In modern political campaigns it’s a given that opponents will attack each others’ ideas, misrepresent each others’ record and, metaphorically, make every attempt to rip each others’ ugly face off.
Since this vitriol is expected, little of it finds traction. It’s “politics as usual” and, as usual, it rarely changes minds, votes or outcomes.
A far more stinging political rebuke, however, is faint praise — that barely-warm bucket of rhetorical spit a candidate might get from someone he or she thought a friend.
For example, in an Aug. 13 New York Times gallop through 30 years of Republican economic policy, former GOP golden boy David Stockman begins a lengthy barbecue of Mitt Romney’s just-named vice presidential running mate this way: “Paul D. Ryan is the most articulate and intellectually imposing Republican of the moment …”
“Of the moment” isn’t just faint praise, it’s the only praise Stockman offers in his ensuing 950-word pasting of Ryan who, he says, “folded like a lawn chair on the auto bailout and Wall Street bailout …” by voting for both.
Stockman later spotlights a “greater hypocrisy … (Ryan’s) phony ‘plan’ to solve the entitlements mess by deferring change to social insurance by at least a decade.”
Pretty rough stuff from a fellow Republican and fellow budget wonk who served as director of the Office of Management and Budget in the Reagan White House from 1981 to 1985. He also was the goggle-eyed whiz kid who, in the Dec. 1981 Atlantic Monthly, famously labeled Reagan’s infamous supply-side tax cuts “just trickle-down theory.”
Stockman, the guy in charge of White House numbers, then went on to confess that “None of us really understands what’s going on with all these numbers.”
Ryan’s career eerily tracks Stockman’s: a kid policy wonk, kid congressman, a fresh-faced party lieutenant full of budget reform ideas. One, however, quickly learned what “all these numbers” mean — total federal debt ballooned from $998 billion in 1981 to $2.1 trillion in 1985 — the other now seeks a chance to learn.
Ryan’s biggest reform ideas take dead aim at America’s three costliest social programs: Medicare, Medicaid and Social Security. Any change in either, or all, will have profound effects across farm country, though, because rural America relies more heavily on all three than the nation’s urban areas.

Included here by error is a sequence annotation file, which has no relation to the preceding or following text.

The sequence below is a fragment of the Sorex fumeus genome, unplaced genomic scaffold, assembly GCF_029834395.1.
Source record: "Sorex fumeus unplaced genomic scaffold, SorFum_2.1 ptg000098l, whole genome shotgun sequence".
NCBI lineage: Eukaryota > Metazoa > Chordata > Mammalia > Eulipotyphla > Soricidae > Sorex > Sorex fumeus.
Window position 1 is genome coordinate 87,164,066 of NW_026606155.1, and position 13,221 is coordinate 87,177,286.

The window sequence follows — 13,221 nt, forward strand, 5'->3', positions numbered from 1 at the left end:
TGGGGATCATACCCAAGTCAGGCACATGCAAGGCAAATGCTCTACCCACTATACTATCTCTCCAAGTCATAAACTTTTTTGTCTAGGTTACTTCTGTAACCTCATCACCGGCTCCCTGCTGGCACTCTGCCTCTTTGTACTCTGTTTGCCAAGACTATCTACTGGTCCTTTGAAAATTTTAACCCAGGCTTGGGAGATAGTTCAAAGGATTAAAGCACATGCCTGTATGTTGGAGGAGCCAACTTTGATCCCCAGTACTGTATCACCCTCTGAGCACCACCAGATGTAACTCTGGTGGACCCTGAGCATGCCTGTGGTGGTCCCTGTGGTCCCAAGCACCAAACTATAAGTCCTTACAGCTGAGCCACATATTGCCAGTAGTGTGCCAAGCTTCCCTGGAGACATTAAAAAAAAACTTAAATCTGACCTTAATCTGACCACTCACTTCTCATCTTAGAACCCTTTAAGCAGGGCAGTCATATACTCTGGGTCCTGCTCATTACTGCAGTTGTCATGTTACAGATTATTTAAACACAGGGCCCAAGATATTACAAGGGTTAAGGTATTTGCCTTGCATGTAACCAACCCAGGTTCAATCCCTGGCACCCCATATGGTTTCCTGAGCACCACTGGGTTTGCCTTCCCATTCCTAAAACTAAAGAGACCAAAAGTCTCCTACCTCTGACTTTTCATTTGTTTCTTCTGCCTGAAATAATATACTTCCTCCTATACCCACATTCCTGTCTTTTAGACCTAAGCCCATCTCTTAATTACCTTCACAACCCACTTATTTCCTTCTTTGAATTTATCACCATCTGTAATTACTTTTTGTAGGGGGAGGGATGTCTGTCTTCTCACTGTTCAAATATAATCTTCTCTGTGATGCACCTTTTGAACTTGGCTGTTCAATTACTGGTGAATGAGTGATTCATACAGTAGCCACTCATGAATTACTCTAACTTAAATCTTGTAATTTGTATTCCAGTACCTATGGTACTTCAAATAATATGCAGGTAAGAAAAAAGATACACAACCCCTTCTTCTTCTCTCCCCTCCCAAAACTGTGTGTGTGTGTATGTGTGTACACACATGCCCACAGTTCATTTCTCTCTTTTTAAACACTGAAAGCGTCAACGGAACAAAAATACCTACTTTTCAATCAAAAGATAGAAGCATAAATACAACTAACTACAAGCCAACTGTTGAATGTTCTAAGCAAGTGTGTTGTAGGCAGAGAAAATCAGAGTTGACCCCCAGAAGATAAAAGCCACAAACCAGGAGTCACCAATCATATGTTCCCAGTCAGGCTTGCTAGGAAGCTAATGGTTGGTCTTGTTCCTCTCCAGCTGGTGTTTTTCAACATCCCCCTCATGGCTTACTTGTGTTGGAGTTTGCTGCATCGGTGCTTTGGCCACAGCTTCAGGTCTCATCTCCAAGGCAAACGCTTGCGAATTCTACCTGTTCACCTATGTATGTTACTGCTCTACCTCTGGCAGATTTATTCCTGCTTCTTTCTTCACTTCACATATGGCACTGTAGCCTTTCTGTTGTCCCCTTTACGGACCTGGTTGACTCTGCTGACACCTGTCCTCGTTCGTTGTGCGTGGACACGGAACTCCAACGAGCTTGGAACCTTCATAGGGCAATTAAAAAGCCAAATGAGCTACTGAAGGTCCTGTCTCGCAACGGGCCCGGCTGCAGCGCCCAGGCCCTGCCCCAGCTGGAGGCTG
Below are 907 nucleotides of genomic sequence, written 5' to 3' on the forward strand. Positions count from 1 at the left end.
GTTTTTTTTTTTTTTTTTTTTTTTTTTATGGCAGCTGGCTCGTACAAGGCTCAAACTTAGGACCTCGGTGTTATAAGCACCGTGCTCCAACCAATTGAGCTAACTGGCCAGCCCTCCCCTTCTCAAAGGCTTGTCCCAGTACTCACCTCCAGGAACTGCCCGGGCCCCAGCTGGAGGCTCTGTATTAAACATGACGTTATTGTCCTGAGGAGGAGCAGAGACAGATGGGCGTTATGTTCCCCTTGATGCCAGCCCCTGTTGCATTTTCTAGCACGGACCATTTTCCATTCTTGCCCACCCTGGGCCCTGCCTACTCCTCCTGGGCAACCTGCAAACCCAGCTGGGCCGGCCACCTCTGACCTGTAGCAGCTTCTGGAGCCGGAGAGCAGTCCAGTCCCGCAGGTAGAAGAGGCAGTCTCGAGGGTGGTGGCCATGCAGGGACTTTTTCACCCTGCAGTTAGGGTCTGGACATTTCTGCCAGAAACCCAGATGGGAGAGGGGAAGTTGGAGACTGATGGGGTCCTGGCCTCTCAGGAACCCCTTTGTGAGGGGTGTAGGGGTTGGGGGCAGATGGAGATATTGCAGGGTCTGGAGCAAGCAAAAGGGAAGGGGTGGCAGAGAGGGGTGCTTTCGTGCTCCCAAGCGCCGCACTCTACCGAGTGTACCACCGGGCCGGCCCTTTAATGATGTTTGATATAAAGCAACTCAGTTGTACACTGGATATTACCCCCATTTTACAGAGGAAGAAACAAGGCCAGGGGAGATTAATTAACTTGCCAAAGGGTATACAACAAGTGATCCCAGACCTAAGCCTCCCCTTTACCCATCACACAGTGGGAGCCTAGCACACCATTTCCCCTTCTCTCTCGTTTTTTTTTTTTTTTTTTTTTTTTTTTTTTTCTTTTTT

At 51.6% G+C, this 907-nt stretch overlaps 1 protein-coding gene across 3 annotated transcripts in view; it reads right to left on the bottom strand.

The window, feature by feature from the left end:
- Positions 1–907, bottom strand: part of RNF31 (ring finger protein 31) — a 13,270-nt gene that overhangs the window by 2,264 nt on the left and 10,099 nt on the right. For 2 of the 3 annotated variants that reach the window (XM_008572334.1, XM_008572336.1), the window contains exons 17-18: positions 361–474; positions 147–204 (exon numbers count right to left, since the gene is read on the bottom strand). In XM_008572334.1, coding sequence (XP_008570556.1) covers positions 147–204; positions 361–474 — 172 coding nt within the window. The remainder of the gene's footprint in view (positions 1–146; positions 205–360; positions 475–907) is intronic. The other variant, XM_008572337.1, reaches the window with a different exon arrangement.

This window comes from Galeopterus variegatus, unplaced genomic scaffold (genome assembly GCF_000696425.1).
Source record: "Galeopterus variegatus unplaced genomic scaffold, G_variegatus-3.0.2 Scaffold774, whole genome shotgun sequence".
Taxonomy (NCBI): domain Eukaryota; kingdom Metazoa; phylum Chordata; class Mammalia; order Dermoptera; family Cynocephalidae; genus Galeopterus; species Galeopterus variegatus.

Social Security shows that disparity. According to a Nov. 2011 study by the National Academy of Social Insurance (source links found at www.farmandfoodfile.com), 9.3 percent of “total personal income” in rural counties comes from Social Security.
By contrast, Social Security is just 5.0 percent of total personal income in urban America. Moreover, Social Security is the economic lifeblood of many rural counties.
For example, Orangeburg County, SC, gained $232 million of income — or about $1 billion in overall economic activity — in 2009 through Social Security.
The story is the same for Medicare and Medicaid’s impact on farm and ranch country. While one in six, or 49 million, Americans, receive Medicare benefits, 12 million, or one in four, of those beneficiaries live in rural America. And that number is growing; 15 percent of rural America is 65 years old or more while just 12 percent of urban Americans are senior citizens.
Medicaid, too, has an enormous impact on farm and ranch country: 16 percent of all rural residents and 35 percent of all rural children up to 18 years old receive Medicaid benefits. The “urban” numbers, respectively, are 13 percent and 28 percent.
Additionally, six out of 10 rural nursing home residents receive some form of Medicaid.
One more Medi-barrage: It is estimated that 56 percent of all rural physician income and 60 percent of all rural hospital cash flow is tied to Medicare and Medicaid.
In short, any change to Social Security, Medicare and Medicaid will be felt first and hardest in rural America.
But (warning: faint praise ahead) unlike those brilliant Capitol Hill wonks who need 14 years in Congress or four in the White House to figure that out, we know it now.